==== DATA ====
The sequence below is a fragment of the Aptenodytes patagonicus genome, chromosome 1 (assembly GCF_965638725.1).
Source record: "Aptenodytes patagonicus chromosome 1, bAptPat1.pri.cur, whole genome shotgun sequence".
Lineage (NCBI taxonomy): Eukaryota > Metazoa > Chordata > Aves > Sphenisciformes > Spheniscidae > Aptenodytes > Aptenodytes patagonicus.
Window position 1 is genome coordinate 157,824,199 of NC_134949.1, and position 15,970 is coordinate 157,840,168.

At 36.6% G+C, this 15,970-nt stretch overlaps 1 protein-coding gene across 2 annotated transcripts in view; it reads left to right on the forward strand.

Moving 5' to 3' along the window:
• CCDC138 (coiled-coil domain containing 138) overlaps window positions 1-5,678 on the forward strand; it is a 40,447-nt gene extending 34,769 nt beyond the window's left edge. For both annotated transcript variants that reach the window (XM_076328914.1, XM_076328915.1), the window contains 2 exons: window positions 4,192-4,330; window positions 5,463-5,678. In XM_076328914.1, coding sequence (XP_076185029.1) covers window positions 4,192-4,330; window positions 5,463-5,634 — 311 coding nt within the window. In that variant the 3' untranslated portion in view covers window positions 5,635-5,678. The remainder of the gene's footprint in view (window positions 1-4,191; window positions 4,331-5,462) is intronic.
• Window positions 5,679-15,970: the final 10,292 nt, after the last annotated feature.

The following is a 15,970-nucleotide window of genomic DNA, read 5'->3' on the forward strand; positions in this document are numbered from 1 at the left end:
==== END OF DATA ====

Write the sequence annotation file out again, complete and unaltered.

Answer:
The sequence below is a fragment of the Aptenodytes patagonicus genome, chromosome 1 (assembly GCF_965638725.1).
Source record: "Aptenodytes patagonicus chromosome 1, bAptPat1.pri.cur, whole genome shotgun sequence".
Lineage (NCBI taxonomy): Eukaryota > Metazoa > Chordata > Aves > Sphenisciformes > Spheniscidae > Aptenodytes > Aptenodytes patagonicus.
Window position 1 is genome coordinate 157,824,199 of NC_134949.1, and position 15,970 is coordinate 157,840,168.

At 36.6% G+C, this 15,970-nt stretch overlaps 1 protein-coding gene across 2 annotated transcripts in view; it reads left to right on the forward strand.

Moving 5' to 3' along the window:
• CCDC138 (coiled-coil domain containing 138) overlaps window positions 1-5,678 on the forward strand; it is a 40,447-nt gene extending 34,769 nt beyond the window's left edge. For both annotated transcript variants that reach the window (XM_076328914.1, XM_076328915.1), the window contains 2 exons: window positions 4,192-4,330; window positions 5,463-5,678. In XM_076328914.1, coding sequence (XP_076185029.1) covers window positions 4,192-4,330; window positions 5,463-5,634 — 311 coding nt within the window. In that variant the 3' untranslated portion in view covers window positions 5,635-5,678. The remainder of the gene's footprint in view (window positions 1-4,191; window positions 4,331-5,462) is intronic.
• Window positions 5,679-15,970: the final 10,292 nt, after the last annotated feature.

The following is a 15,970-nucleotide window of genomic DNA, read 5'->3' on the forward strand; positions in this document are numbered from 1 at the left end: